Knicks vs. Bulls Leftovers

CHICAGO, IL - APRIL 10: Baron Davis #85 of the New York Knicks reacts after losing the ball against the Chicago Bulls at the United Center on April 10, 2012 in Chicago, Illinois. The Bulls defeated the Knicks 98-86. NOTE TO USER: User expressly acknowledges and agrees that, by downloading and or using this photograph, User is consenting to the terms and conditions of the Getty Images License Agreement. (Photo by Jonathan Daniel/Getty Images)

Last night wasn't particularly fun. I cut my recap a bit short, but want to mention a few things before we move on to tonight's MONUMENTALLY IMPORTANT game against the Bucks.

- New York's offense was languid and uninspiring for most of the night, but there was that stretch following their first timeout (about four minutes into the first quarter) during which they were suddenly offensive wizards (not Wizards) for a few minutes. As Dalen Cuff pointed out at TKB, that was mostly because they were forcing turnovers and getting out in transition to either score immediately or get good open looks off the secondary break. That's been a good look for them all season, and it was really the only extended period during which they looked like a competitive basketball team last night. Baron Davis made a few nifty plays off the dribble, Landry Fields caught and finished cutting to the basket, and Carmelo Anthony was cookin' soup off the catch early in shot clocks.

- Other than that, didn't it seem like the Knicks were just passing up good looks in the first quarter? There were several instances in which Tyson Chandler received an entry pass or a guard got into the paint, but the ball went back out to the perimeter for no real reason. I'm gonna go ahead and blame the wide-ass open layup that Baron Davis missed on the first possession for this trend.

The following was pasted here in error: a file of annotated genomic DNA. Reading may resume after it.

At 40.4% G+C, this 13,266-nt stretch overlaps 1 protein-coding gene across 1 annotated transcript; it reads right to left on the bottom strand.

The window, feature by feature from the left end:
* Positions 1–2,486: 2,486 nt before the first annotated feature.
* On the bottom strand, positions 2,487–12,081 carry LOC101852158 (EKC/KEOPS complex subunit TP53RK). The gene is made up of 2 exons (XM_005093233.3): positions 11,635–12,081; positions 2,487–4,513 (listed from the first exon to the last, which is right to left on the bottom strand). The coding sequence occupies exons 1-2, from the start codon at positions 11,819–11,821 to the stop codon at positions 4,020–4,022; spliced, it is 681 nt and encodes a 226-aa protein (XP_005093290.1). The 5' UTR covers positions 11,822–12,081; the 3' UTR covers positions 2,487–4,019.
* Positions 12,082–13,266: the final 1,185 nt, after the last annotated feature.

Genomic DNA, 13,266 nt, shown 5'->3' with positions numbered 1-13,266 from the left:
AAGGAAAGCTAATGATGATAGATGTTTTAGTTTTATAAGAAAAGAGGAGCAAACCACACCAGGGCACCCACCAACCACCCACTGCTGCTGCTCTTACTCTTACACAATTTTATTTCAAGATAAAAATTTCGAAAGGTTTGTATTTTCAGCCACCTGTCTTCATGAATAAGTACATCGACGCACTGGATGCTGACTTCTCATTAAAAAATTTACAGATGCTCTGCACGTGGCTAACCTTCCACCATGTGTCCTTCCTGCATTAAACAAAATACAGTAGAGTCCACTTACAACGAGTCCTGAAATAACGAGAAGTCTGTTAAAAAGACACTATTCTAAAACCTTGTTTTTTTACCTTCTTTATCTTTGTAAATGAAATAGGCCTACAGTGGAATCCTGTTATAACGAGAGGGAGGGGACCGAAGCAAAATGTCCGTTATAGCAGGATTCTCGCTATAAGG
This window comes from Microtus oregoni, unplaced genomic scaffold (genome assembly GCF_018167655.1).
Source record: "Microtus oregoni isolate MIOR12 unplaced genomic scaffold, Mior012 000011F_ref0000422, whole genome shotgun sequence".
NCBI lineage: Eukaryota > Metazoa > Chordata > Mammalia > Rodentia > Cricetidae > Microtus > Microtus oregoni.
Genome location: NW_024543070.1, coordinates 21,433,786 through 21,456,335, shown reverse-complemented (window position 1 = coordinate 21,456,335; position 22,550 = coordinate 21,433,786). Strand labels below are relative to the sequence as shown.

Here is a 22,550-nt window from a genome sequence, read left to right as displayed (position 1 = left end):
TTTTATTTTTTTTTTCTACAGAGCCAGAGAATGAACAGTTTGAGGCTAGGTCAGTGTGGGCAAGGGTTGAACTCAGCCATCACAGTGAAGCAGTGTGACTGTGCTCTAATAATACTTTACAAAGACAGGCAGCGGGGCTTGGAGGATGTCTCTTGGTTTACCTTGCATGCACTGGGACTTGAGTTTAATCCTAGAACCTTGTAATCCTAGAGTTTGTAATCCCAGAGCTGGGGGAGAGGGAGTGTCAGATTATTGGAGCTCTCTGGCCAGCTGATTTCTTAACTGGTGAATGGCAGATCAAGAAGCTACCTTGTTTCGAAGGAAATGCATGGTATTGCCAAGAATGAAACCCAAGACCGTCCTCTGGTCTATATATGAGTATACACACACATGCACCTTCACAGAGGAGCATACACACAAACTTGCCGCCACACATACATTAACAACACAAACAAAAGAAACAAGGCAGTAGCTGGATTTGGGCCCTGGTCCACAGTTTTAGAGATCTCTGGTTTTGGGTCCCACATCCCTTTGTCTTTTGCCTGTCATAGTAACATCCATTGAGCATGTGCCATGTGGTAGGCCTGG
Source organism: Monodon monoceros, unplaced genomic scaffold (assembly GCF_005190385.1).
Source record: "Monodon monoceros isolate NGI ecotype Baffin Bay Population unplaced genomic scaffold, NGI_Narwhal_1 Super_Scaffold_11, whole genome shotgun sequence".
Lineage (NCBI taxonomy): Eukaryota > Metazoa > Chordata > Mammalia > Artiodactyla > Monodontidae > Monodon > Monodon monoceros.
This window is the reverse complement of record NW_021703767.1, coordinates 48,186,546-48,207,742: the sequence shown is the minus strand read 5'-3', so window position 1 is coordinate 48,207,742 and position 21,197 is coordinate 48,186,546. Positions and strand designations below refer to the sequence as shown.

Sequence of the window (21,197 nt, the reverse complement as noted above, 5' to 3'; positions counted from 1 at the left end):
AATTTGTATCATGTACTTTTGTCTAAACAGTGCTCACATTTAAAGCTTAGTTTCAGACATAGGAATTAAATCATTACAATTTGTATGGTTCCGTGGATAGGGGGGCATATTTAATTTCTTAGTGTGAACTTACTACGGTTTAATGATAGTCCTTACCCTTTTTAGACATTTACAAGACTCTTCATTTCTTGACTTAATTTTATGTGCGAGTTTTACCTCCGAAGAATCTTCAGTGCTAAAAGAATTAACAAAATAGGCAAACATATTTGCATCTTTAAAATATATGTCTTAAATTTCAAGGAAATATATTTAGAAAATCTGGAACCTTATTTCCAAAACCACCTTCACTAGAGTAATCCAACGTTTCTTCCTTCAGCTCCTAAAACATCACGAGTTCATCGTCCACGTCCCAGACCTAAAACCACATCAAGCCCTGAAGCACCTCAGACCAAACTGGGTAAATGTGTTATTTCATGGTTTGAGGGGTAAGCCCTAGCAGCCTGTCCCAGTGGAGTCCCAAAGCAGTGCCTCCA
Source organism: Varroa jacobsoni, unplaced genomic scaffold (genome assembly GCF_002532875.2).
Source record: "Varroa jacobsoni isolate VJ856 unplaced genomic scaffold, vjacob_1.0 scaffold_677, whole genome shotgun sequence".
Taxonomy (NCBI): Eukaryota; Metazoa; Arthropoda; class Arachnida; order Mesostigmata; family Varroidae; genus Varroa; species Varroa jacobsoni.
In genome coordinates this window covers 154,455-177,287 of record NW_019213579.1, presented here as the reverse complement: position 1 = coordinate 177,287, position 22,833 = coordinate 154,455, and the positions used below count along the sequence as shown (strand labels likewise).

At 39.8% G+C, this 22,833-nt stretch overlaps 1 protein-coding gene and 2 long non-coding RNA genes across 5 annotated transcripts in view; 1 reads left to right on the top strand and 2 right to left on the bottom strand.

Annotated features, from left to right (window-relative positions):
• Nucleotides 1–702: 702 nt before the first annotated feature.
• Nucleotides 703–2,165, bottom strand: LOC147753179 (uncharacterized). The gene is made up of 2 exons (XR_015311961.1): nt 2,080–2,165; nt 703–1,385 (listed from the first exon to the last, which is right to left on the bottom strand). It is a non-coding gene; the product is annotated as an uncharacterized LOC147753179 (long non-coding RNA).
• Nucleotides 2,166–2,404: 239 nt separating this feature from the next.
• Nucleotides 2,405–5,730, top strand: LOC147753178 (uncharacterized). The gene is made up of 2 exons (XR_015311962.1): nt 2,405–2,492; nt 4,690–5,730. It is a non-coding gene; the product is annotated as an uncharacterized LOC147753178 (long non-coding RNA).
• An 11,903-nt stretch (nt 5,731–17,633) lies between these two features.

- In total, New York started the game by going 0-6, then 10-11, then 2-13 (through the second quarter) from the field. I believe that's what Mike Breen said. That's weird.

- Chandler, in general, looked weirdly tentative last night. He obviously put in some great defensive possessions, but, even without foul trouble, was a little slow to catch and get a shot up near the rim, and, though he piled on rebounds in the second half, still neglected to box out pretty frequently (Melo was guilty of this, too, of course). It was just one of those nights.

- I don't usually think much about "rhythm" on defense, but there have been a few games this season in which I thought I saw Iman Shumpert get thrown off by a few miscues early, then sort of struggle all game on that end. Shump picked up two stupid fouls early on-- one where he went too aggressively after an unlikely offensive rebound, and another where he committed a foul off the ball during an inbound play. He also got lost over a screen guarding C.J. Watson and, to my eye, just looked to be taking the wrong steps and striking at the wrong times last night. I've called this an inability to "finish" defensive plays before. It just seems sometimes like he's playing good defense-- on or off the ball-- but because he's so aggressive, a single mistake or a momentary lapse in concentration can cost him a backdoor cut or an open look over a screen. Another thing, of course, is that he wasn't guarding Derrick Rose last night, so he didn't get to play nearly as much on-ball defense. His D away from the action still needs a lot of work (perhaps the over-aggression is the problem), and it seemed like the Bulls inadvertently exposed him a bit by losing Rose (and it also seemed like Woodson tried to counteract this by sticking him primarily on Watson later in the game after he'd been guarding Hamilton earlier). Anyway, Shump ended up picking up five fouls, none of them useful, and he gave up a mouthful of open looks as well.